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Auckland, North Island, New Zealand
Wine tour operator, wine writer and lapsed physiotherapist. "Nature abhors a vacuum. I personally hate dusting."

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Saturday, December 9, 2017

Auckland's newest wine label - Hunting Lodge




 











A few years back, there were rumours in Auckland that Australia’s Treasury Wine Estates were planning to pull Matua winery out of Waimauku to centralise operations to Marlborough. And sure enough, in 2015 they announced that the entire site would be shut down and put on the market. Up for sale on the 31 hectare property was a large winery and bottling plant, admin and cellar door. Also for sale was the heritage listed Hunting Lodge built in 1868 as the property's original farm homestead - and formerly one of Auckland’s renowned fine dining restaurants.  The Matua label was established in 1968 by brothers Bill and Ross Spence from very humble beginnings in an old tin shed in Swanson. They pioneered Sauvignon Blanc in Waimauku, with mixed results. And the first Montana plantings of Sauvignon Blanc in Marlborough were propagated by Ross Spence. Matua went on to become a major player, with the brothers eventually selling in 2001, and it has been owned by Treasury Wine Estates since 2011.
With around 50 jobs gone, and in the wake of an identical move by Constellation Brands USA shutting down the Nobilo site in Huapai, things were looking pretty grim for both local employment and west Auckland wine tourism.

But, to the rescue came the Sutton Group, a NZ dairy and infant formula company founded by Brent and Denise Sutton who are locals and have been friends of the Spence brothers for many years. Sutton Group is family-operated and has an estimated net worth of $55 million.
Since 2016 there has been a major revamp of the site and branding as Hunting Lodge Winery.
Says Michelle Hayes, cellar door manager who previously worked for Matua, “The biggest change obviously is that it’s come back to being a family business, which is what Matua originally was. And also not being run by big corporate that wasn’t really looking after the property. So the ethos behind the whole Hunting Lodge Winery is quite unique and there are so many different things going on here. It’s quite exciting.”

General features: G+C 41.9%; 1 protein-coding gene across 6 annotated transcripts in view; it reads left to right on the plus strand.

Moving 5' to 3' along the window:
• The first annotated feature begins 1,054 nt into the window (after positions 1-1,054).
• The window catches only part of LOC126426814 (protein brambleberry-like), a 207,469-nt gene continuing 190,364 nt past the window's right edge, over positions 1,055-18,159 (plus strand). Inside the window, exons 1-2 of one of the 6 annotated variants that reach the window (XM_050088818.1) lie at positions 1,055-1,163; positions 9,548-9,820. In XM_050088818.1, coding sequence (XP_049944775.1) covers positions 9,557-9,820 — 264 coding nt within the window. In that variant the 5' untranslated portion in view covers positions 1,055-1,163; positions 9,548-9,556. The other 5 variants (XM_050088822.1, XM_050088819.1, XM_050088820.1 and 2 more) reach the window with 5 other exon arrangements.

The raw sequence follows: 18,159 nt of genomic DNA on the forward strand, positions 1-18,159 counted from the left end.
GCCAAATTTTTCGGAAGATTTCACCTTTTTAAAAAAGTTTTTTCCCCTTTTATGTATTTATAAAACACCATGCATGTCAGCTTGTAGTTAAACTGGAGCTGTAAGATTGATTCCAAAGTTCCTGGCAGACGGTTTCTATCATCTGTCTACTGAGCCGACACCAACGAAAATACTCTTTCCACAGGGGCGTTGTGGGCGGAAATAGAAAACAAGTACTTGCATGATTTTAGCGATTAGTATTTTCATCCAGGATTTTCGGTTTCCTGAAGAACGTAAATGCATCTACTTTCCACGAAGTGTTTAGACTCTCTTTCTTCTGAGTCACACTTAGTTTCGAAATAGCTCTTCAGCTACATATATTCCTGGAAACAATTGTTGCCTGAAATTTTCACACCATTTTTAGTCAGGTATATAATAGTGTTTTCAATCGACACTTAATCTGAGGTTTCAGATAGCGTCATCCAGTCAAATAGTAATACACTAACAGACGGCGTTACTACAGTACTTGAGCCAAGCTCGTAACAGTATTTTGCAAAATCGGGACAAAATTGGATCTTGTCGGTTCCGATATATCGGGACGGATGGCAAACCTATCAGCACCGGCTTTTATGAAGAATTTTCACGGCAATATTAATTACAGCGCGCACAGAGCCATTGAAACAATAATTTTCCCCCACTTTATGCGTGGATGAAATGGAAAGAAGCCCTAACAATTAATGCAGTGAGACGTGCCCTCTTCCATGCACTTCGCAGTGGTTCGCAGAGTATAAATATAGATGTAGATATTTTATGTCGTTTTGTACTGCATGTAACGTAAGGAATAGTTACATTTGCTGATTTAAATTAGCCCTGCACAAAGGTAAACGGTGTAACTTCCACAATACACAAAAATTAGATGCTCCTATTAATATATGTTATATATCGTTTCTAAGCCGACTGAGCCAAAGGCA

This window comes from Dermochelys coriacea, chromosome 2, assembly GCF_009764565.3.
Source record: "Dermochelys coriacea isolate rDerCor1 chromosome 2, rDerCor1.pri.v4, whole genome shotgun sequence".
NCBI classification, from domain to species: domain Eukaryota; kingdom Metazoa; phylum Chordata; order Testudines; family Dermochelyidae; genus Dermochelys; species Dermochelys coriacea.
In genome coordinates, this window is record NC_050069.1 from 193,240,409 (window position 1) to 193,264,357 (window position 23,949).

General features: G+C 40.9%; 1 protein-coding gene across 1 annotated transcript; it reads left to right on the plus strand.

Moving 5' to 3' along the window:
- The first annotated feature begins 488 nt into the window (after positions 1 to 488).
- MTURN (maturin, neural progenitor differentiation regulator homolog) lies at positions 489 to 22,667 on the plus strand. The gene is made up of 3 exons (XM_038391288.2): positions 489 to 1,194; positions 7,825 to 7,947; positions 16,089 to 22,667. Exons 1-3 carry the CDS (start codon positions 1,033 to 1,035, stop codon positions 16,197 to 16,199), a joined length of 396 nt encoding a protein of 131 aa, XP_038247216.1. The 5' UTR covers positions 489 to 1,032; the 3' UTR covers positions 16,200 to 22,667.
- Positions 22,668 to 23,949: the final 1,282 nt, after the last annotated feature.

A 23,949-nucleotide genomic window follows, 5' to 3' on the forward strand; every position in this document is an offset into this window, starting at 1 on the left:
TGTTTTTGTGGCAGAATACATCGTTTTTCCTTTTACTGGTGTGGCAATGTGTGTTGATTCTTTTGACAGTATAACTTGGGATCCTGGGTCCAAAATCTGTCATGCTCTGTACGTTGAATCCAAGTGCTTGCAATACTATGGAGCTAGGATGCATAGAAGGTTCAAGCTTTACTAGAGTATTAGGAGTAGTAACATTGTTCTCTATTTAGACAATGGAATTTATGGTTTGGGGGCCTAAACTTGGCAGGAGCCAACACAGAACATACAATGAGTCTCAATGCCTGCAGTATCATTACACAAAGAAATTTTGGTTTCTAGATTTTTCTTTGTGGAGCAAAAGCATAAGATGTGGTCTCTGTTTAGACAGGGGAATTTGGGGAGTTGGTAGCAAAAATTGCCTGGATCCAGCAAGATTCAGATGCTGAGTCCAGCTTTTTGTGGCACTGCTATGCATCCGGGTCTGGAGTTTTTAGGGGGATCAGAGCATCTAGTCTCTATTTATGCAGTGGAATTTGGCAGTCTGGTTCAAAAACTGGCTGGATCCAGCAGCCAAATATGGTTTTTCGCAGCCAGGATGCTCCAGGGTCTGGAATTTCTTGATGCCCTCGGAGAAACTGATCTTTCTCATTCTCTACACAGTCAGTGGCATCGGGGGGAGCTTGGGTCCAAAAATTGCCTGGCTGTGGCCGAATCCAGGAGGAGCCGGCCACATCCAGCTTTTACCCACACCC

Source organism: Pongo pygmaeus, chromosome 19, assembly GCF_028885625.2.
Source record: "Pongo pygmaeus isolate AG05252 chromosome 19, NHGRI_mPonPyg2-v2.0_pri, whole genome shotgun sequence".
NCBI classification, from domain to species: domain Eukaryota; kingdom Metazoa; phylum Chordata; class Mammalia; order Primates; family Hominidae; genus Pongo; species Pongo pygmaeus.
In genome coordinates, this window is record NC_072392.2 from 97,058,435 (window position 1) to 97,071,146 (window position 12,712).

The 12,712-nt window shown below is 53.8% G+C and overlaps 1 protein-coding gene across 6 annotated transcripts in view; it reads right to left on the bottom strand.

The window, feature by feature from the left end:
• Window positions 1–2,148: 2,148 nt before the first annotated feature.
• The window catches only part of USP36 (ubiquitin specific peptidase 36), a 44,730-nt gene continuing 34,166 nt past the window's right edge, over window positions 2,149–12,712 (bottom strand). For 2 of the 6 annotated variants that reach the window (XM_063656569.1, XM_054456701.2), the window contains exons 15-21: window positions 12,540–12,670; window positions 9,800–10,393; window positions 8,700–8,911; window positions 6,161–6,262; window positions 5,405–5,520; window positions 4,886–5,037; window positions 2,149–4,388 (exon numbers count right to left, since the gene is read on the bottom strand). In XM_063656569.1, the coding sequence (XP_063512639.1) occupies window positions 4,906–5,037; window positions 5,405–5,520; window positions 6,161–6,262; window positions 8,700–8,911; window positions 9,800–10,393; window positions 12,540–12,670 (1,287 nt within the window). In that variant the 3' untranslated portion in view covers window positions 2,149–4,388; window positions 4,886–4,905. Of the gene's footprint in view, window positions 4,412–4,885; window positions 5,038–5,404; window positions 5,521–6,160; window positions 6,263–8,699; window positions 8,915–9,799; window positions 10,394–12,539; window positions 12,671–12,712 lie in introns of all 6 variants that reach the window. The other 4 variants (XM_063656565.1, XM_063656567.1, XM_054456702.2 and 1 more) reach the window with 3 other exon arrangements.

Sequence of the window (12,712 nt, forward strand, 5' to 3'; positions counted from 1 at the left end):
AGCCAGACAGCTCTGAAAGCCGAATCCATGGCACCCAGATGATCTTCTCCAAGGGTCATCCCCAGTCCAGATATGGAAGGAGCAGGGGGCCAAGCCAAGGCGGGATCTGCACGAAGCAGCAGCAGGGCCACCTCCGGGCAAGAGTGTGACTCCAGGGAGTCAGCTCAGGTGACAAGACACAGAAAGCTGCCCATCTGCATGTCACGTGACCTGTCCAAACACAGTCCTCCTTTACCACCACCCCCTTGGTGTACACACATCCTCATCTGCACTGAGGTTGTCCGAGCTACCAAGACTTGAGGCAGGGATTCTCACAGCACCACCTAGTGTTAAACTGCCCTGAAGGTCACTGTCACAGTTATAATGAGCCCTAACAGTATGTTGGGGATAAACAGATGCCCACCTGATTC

Some very smart branding and logos emphasise the sustainability angle of the new winery, with plans to eventually have a ‘farm to table’ dining experience using fresh produce from their own Waimauku market gardens. In addition to the totally renovated cellar door and admin block, there is a new tasting room café, and a brand new wedding and functions facility. The sizable winemaking and bottling plant has expanded its bottling line capacity, and the historic Hunting Lodge with be reopening in November with a return to its rustic fine dining roots, headed by former Clooney chef Des Harris.
On the winemaking front, former Matua winemaker Pete Turner has come back to oversee production of their own boutique Hunting Lodge label wines, as well as a large amount of continued contract bottling for Matua, plus bottling and contract winemaking for other labels. Around 50 staff have been re-employed and now back on site in and around the winery.

The Hunting Lodge wines are now made from contract grown fruit, but there are new Chardonnay plantings and plans to make a barrel fermented Sauvignon Blanc from Waimauku fruit. Meantime the tasting room features a diverse range of very elegant wines at $20 to $38. Current line-up is a Marlborough Sauvignon Blanc, Marlborough Rosé, Gisborne Viognier, Marlborough Pinot Gris, Marlborough Albariño, Gisborne Marsanne/Viognier, two Marlborough Pinot Noirs and a Hawke’s Bay Syrah.
With a return to a functioning winery and vibrant visitor experience, Hunting Lodge has fortunately reversed the all-too common phenomenon of large corporate buyouts of family owned wineries. For now, the future of the label and local winemaking in Auckland is looking very positive.

Phil owns and runs Fine Wine Tours Ltd. in Auckland

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